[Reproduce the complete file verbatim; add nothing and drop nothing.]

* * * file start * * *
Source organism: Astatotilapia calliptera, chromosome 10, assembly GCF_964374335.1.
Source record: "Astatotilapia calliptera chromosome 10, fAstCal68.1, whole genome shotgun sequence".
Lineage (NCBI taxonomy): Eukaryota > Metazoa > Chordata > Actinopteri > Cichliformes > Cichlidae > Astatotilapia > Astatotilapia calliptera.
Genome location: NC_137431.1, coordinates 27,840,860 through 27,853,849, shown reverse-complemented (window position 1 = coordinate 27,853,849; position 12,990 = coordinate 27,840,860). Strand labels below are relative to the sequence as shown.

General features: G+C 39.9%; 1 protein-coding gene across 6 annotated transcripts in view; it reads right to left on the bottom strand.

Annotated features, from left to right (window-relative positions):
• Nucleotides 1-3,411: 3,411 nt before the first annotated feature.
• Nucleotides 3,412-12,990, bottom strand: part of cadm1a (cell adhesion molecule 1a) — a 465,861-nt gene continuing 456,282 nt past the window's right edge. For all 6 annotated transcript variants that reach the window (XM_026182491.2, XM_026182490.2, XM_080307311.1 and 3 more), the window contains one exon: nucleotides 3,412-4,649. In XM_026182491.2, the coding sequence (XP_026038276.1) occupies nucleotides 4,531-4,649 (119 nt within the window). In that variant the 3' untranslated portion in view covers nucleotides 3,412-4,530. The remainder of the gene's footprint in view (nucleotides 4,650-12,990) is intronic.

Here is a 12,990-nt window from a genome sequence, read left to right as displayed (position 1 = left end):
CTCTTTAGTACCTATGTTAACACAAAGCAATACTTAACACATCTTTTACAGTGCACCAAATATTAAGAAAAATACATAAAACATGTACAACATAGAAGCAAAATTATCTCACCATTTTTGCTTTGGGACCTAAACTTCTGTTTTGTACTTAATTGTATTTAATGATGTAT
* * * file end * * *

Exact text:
Source organism: Astatotilapia calliptera, chromosome 10, assembly GCF_964374335.1.
Source record: "Astatotilapia calliptera chromosome 10, fAstCal68.1, whole genome shotgun sequence".
Lineage (NCBI taxonomy): Eukaryota > Metazoa > Chordata > Actinopteri > Cichliformes > Cichlidae > Astatotilapia > Astatotilapia calliptera.
Genome location: NC_137431.1, coordinates 27,840,860 through 27,853,849, shown reverse-complemented (window position 1 = coordinate 27,853,849; position 12,990 = coordinate 27,840,860). Strand labels below are relative to the sequence as shown.

General features: G+C 39.9%; 1 protein-coding gene across 6 annotated transcripts in view; it reads right to left on the bottom strand.

Annotated features, from left to right (window-relative positions):
• Nucleotides 1-3,411: 3,411 nt before the first annotated feature.
• Nucleotides 3,412-12,990, bottom strand: part of cadm1a (cell adhesion molecule 1a) — a 465,861-nt gene continuing 456,282 nt past the window's right edge. For all 6 annotated transcript variants that reach the window (XM_026182491.2, XM_026182490.2, XM_080307311.1 and 3 more), the window contains one exon: nucleotides 3,412-4,649. In XM_026182491.2, the coding sequence (XP_026038276.1) occupies nucleotides 4,531-4,649 (119 nt within the window). In that variant the 3' untranslated portion in view covers nucleotides 3,412-4,530. The remainder of the gene's footprint in view (nucleotides 4,650-12,990) is intronic.

Here is a 12,990-nt window from a genome sequence, read left to right as displayed (position 1 = left end):
CTCTTTAGTACCTATGTTAACACAAAGCAATACTTAACACATCTTTTACAGTGCACCAAATATTAAGAAAAATACATAAAACATGTACAACATAGAAGCAAAATTATCTCACCATTTTTGCTTTGGGACCTAAACTTCTGTTTTGTACTTAATTGTATTTAATGATGTAT